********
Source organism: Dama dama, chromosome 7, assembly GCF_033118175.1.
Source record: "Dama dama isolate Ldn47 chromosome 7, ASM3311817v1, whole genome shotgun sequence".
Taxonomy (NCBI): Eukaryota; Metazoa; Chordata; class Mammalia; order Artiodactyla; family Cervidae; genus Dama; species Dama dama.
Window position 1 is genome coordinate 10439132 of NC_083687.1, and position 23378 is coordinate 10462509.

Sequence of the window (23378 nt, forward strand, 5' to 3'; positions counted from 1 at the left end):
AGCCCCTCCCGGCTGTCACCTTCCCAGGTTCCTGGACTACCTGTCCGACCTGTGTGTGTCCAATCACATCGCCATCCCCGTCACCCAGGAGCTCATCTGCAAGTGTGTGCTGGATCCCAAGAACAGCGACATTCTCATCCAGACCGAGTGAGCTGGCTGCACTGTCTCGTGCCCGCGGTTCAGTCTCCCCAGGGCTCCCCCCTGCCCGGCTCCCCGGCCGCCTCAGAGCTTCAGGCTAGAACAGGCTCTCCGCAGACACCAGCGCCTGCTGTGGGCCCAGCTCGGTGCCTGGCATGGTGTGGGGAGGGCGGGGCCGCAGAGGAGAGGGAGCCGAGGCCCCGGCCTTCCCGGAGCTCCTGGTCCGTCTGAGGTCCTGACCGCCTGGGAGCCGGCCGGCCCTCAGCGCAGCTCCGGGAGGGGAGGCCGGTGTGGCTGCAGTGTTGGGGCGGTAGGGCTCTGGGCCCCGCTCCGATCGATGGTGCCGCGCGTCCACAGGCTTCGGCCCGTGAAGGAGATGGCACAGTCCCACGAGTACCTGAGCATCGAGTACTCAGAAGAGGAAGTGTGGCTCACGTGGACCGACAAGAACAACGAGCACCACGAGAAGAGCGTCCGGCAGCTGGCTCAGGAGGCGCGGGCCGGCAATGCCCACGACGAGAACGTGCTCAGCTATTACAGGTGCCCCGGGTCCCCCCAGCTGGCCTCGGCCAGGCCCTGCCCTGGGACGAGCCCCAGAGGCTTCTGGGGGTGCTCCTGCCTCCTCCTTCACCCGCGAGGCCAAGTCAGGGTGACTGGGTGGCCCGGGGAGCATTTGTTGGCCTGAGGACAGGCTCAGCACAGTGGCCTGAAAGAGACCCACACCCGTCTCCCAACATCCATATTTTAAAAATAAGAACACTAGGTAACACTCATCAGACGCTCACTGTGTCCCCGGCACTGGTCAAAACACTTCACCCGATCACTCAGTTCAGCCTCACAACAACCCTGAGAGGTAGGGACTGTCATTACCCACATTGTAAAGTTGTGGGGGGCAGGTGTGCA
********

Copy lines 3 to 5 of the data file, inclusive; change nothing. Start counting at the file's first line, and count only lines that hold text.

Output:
Taxonomy (NCBI): Eukaryota; Metazoa; Chordata; class Mammalia; order Artiodactyla; family Cervidae; genus Dama; species Dama dama.
Window position 1 is genome coordinate 10439132 of NC_083687.1, and position 23378 is coordinate 10462509.

Sequence of the window (23378 nt, forward strand, 5' to 3'; positions counted from 1 at the left end):